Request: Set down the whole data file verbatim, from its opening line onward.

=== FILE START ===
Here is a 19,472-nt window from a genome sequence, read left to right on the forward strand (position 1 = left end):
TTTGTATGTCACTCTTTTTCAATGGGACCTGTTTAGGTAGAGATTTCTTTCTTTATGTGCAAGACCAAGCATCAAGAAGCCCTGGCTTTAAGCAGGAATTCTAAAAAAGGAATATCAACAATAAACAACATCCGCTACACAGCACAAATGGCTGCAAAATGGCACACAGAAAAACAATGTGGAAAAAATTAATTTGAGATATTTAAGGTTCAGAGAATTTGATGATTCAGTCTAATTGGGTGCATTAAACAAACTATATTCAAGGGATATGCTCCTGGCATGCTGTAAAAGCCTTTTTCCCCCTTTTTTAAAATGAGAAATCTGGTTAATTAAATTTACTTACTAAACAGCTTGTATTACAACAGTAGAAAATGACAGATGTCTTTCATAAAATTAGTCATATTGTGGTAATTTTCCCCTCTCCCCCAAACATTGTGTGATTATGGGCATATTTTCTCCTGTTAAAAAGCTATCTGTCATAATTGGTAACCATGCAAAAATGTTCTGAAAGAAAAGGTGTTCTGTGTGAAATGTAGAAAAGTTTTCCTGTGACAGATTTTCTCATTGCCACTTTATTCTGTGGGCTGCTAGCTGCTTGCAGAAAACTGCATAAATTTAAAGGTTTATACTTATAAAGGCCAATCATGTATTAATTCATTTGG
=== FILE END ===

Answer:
Here is a 19,472-nt window from a genome sequence, read left to right on the forward strand (position 1 = left end):
TTTGTATGTCACTCTTTTTCAATGGGACCTGTTTAGGTAGAGATTTCTTTCTTTATGTGCAAGACCAAGCATCAAGAAGCCCTGGCTTTAAGCAGGAATTCTAAAAAAGGAATATCAACAATAAACAACATCCGCTACACAGCACAAATGGCTGCAAAATGGCACACAGAAAAACAATGTGGAAAAAATTAATTTGAGATATTTAAGGTTCAGAGAATTTGATGATTCAGTCTAATTGGGTGCATTAAACAAACTATATTCAAGGGATATGCTCCTGGCATGCTGTAAAAGCCTTTTTCCCCCTTTTTTAAAATGAGAAATCTGGTTAATTAAATTTACTTACTAAACAGCTTGTATTACAACAGTAGAAAATGACAGATGTCTTTCATAAAATTAGTCATATTGTGGTAATTTTCCCCTCTCCCCCAAACATTGTGTGATTATGGGCATATTTTCTCCTGTTAAAAAGCTATCTGTCATAATTGGTAACCATGCAAAAATGTTCTGAAAGAAAAGGTGTTCTGTGTGAAATGTAGAAAAGTTTTCCTGTGACAGATTTTCTCATTGCCACTTTATTCTGTGGGCTGCTAGCTGCTTGCAGAAAACTGCATAAATTTAAAGGTTTATACTTATAAAGGCCAATCATGTATTAATTCATTTGG